The air of perfection might make Mormons the ideal political scapegoats, but it also makes them the ideal lifestyle bloggers. In early 2011, journalist Emily Matchar confessed on Salon that she was an “overeducated childless feminist atheist” addicted to blogs written by Mormon housewives. The article inspired dozens of Mormon bloggers to answer the question, “Why are there so many of us?” Many remembered journaling as children, and posited that blogging was a way to keep it going. Others looked to their community’s ingrained industriousness. “Growing up Mormon, I only saw my parents relax and rest on Sundays—they were always working, playing, cooking, journaling …just a constant flow of ‘getting things done,’” wrote Emily Henderson, a style blogger who’s an ex-Mormon. “We went to thrift stores LONG before it was cool. And I swear on the Book of Mormon, that is where I got a lot of my creativity and style.”
Others suggested that they are attracted to blogging for the same reasons as many other women: It’s a way to balance the modern with the traditional, to have an outlet and a career outside of motherhood but still stay at home. It’s an especially attractive option for Mormons. “If you become a mother and you decide that you want something else, there’s a lot of pressure,” says Gabrielle of Design Mom, who is Jordan’s sister and lives a few hours away in a small town in France with her husband and six kids. “I’ve never felt criticism that I worked full time, but also I was in New York, and it’s very progressive. I don’t know if a Mormon congregation in Utah would have been as accepting.”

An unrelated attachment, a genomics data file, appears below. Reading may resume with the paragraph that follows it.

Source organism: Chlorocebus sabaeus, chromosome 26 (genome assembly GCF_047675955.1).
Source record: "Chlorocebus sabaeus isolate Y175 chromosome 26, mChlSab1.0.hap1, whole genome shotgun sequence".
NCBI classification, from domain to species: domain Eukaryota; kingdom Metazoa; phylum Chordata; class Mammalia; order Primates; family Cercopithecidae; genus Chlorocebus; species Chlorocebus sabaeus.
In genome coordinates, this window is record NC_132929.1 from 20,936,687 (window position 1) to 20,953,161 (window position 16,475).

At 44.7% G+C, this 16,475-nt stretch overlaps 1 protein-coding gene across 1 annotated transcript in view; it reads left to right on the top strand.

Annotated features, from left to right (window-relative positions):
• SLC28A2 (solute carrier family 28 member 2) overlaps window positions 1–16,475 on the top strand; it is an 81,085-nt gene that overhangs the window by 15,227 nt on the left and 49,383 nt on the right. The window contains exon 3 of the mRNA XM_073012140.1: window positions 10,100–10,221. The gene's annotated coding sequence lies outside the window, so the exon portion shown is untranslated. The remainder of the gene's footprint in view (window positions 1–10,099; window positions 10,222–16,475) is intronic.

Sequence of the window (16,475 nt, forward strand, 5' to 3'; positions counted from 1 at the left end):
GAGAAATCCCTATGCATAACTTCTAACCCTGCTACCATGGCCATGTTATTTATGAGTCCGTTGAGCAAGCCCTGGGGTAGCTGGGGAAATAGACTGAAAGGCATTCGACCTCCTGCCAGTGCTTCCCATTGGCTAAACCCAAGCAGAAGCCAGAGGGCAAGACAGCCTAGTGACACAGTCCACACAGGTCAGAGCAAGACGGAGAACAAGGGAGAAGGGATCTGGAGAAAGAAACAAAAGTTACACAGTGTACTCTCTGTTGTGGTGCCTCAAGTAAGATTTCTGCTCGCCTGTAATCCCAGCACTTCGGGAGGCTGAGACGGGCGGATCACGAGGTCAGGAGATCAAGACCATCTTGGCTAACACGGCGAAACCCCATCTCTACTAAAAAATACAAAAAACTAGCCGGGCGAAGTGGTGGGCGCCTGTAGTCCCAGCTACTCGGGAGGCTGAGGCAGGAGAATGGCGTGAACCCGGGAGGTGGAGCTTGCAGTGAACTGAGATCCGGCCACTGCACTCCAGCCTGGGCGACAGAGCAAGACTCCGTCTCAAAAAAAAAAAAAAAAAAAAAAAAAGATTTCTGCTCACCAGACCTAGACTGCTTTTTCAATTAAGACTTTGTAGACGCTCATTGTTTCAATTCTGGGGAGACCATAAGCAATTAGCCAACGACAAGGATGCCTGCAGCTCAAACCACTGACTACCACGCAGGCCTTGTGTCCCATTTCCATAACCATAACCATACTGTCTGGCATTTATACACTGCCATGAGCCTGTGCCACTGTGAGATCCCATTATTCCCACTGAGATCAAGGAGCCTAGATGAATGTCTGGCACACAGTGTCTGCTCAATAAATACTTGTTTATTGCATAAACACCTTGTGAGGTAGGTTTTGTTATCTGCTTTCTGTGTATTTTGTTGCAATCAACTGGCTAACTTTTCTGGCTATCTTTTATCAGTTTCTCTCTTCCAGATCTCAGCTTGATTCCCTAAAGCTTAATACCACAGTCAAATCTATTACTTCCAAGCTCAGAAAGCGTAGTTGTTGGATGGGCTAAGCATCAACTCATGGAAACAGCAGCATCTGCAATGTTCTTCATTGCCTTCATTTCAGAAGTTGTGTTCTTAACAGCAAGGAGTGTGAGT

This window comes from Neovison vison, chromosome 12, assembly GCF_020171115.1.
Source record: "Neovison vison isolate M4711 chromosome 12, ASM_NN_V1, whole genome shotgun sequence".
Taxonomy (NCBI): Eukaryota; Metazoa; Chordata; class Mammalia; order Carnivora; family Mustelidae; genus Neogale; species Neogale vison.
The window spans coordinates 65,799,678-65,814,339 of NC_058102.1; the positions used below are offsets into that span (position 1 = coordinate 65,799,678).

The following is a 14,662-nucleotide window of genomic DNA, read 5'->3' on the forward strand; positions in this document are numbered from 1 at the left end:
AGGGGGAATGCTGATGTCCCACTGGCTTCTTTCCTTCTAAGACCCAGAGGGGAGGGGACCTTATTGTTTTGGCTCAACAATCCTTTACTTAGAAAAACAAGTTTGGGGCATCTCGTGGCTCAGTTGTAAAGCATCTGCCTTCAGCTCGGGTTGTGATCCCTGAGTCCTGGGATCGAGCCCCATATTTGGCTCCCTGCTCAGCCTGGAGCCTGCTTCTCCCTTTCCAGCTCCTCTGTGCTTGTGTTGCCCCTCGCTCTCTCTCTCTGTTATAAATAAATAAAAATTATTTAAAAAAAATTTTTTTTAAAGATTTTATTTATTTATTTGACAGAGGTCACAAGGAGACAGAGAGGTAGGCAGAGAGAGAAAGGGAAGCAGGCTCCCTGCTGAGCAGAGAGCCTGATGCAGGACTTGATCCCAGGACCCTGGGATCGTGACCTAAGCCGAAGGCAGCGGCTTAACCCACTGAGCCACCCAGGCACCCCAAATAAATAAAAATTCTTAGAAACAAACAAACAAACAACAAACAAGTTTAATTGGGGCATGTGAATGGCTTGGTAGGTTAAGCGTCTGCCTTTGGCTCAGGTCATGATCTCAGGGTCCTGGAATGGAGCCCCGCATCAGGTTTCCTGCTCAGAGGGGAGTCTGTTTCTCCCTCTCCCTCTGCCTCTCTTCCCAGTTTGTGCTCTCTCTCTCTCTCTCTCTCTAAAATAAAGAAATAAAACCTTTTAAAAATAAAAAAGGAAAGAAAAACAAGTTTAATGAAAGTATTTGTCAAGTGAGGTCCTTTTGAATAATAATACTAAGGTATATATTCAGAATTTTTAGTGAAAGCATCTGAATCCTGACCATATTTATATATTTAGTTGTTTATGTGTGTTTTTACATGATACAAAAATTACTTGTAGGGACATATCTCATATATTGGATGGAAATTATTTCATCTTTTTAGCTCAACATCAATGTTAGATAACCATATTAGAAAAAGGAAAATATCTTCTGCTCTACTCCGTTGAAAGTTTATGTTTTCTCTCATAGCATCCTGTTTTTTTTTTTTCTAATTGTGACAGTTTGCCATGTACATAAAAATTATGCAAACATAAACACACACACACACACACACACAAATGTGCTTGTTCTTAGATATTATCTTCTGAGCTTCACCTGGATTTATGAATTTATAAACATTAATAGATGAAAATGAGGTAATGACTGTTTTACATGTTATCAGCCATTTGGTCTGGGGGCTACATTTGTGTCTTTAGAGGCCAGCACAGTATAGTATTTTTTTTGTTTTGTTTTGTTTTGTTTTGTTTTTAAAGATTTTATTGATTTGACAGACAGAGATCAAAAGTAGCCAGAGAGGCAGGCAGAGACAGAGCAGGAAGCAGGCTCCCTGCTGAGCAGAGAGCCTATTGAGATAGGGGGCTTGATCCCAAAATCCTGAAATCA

Some bloggers, like Jordan, barely mention their religion at all. You’ll find it in three places on her site, one of which is on her list of Frequently Asked Questions. (“Are you Mormon?” “Yup.”) Others, like Courtney, put their religion in the foreground. Most don’t think of their blogs as a proselytizing tool, but that doesn’t mean they don’t connect them to religion. Natalie was out for one of her two-mile “blog jogs” in Idaho, during which she’d brainstorm her next post, when something occurred to her: Maybe she should pray for her blog. She was embarrassed at the thought—Is my blog really worthy of God’s attention?—but she did it, anyway. “It sounds cheesy and ridiculous,” she tells me, “but I think this is something that God supports.” Still, the moment when Natalie whispered “God bless my blog” was never recounted in a post on Nat the Fat Rat.